Forest Plan guidance for vegetation within MA 8D includes treatment for the purposes of restoring or enhancing fish and wildlife habitat and visual quality. Vegetation management will be designed to create a large-tree character, and species composition that favors long-lived, large diameter trees. There are opportunities along the South Fork of the Flambeau River corridor (MA 8D) to convert mature aspen stands to long-lived tree species and maintain the health and vigor of existing red pine stands.

Purpose and Need for Action

The primary purpose of the Camp Four proposal is to implement activities consistent with direction in the Forest Plan and to respond to specific needs identified in the project area. The primary project-specific needs are to address maintenance of forest health and tree vigor, develop a desired landscape species distribution and adjust the age class distribution for aspen, paper birch and jack pine to the desired range within MA 4A and 8D, as identified in the Forest Plan. An associated need is to provide a safe and efficient transportation system within the project area.

Proposed Action

To meet the need of maintaining a healthy forest and tree vigor, proposed land management activities (proposed Start Printed Page 53224actions) include thinning red pine plantations on approximately 1,700 acres and treating approximately 800 acres of mixed northern hardwoods through thinning and selection harvest.

To meet the desired need of developing a landscape species distribution that is dominated by conifer and coniferous hardwood and aspen forests, the following activities are proposed: Convert mature aspen through shelterwood harvest and underplanting white pine on approximately 900 acres, remove jack pine and aspen overstory on approximately 100 acres to promote the advanced regeneration of the hardwood in the understory and reforest approximately 90 acres of mixed pine species and oak within large openings in abandoned hayfields.

To adjust age class distribution of aspen, paper birch and jack pine within the project area to the appropriate and desired range, the following activities are proposed: Clearcut regeneration harvest on about 190 acres of mature aspen, paper birch, jack pine and white spruce and shelterwood paper birch on approximately 65 acres.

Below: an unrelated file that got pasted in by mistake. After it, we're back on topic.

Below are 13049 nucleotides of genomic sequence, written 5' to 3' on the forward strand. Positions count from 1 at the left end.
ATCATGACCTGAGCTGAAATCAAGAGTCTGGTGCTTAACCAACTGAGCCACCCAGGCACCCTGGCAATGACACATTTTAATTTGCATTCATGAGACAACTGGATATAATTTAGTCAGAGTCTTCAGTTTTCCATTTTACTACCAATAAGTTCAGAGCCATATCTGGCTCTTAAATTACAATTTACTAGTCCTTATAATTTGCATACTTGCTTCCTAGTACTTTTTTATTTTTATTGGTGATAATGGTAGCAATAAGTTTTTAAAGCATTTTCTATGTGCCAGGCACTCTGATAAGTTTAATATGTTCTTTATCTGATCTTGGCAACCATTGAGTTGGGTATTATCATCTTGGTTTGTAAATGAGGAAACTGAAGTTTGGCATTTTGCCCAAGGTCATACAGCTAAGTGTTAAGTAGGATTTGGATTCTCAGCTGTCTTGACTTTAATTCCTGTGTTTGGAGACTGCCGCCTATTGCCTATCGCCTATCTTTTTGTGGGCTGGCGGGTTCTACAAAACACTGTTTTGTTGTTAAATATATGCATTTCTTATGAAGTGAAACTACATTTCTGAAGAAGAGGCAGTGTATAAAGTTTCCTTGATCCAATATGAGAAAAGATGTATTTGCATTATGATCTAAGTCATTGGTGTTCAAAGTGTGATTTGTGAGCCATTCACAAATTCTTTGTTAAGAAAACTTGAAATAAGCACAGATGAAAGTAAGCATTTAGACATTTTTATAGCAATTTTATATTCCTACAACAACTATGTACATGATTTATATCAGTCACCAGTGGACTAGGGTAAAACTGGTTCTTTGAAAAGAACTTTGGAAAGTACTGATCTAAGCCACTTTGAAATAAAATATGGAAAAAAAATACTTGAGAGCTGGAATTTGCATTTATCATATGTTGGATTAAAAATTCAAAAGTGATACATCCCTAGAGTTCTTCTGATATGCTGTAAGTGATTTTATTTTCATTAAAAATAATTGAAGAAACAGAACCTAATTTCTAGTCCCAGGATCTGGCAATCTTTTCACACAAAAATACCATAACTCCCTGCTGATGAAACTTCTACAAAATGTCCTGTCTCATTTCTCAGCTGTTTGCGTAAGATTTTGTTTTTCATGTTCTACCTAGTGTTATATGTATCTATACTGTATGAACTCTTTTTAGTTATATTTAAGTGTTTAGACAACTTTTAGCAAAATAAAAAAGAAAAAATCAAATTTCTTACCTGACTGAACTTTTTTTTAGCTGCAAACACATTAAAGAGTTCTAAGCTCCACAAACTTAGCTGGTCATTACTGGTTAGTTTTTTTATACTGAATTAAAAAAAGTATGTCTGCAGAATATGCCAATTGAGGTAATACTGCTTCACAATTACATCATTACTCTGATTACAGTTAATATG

To provide a safe and efficient transportation system, the following road projects within the area are proposed: Approximately one mile of temporary road construction, one mile of permanent road construction and two miles of road reconstruction are needed to accomplish harvest activities. Temporary logging roads are roads that would be decommissioned and re-vegetated following project completion.

In addition, approximately 24 miles of existing road within the project area, some of which would be utilized for the harvest activity, will be decomissioned and revegetated. These roads were identified as no longer needed for management activities and many are not Forest System roads. Most were probably utilized for past harvest activity, but since they would not be needed again for many years (20-40), they will be dropped from our road inventory following decommissioning activity.

Approximately eight miles of existing road will be closed. These roads are needed to meet future access needs but were identified for closure to all motorized use, except for administrative purposes, due to resource conflicts and public safety. Roads will be closed using gates, rock or berm barriers.

Preliminary Issues

Included with the proposal and any action alternatives to the proposal will be the implementation of the Forest Plan standards and guides as they apply to this project. Plan standards and guides are detailed information on how the activities will be carried out or implemented and address potential impacts to brook trout habitat, heritage resources, forest age structure as it relates to forest health, wildlife species (spruce grouse, wolf, bald eagle, etc.), water, wetlands, and soils, and some potential economic and social impacts (such as visual quality, recreation). These standards and guidelines have been considered and incorporated into the proposed action. The incorporation of the Plan standards and guides is intended to reduce or eliminate potential adverse effects of the activities that may result from the proposed action.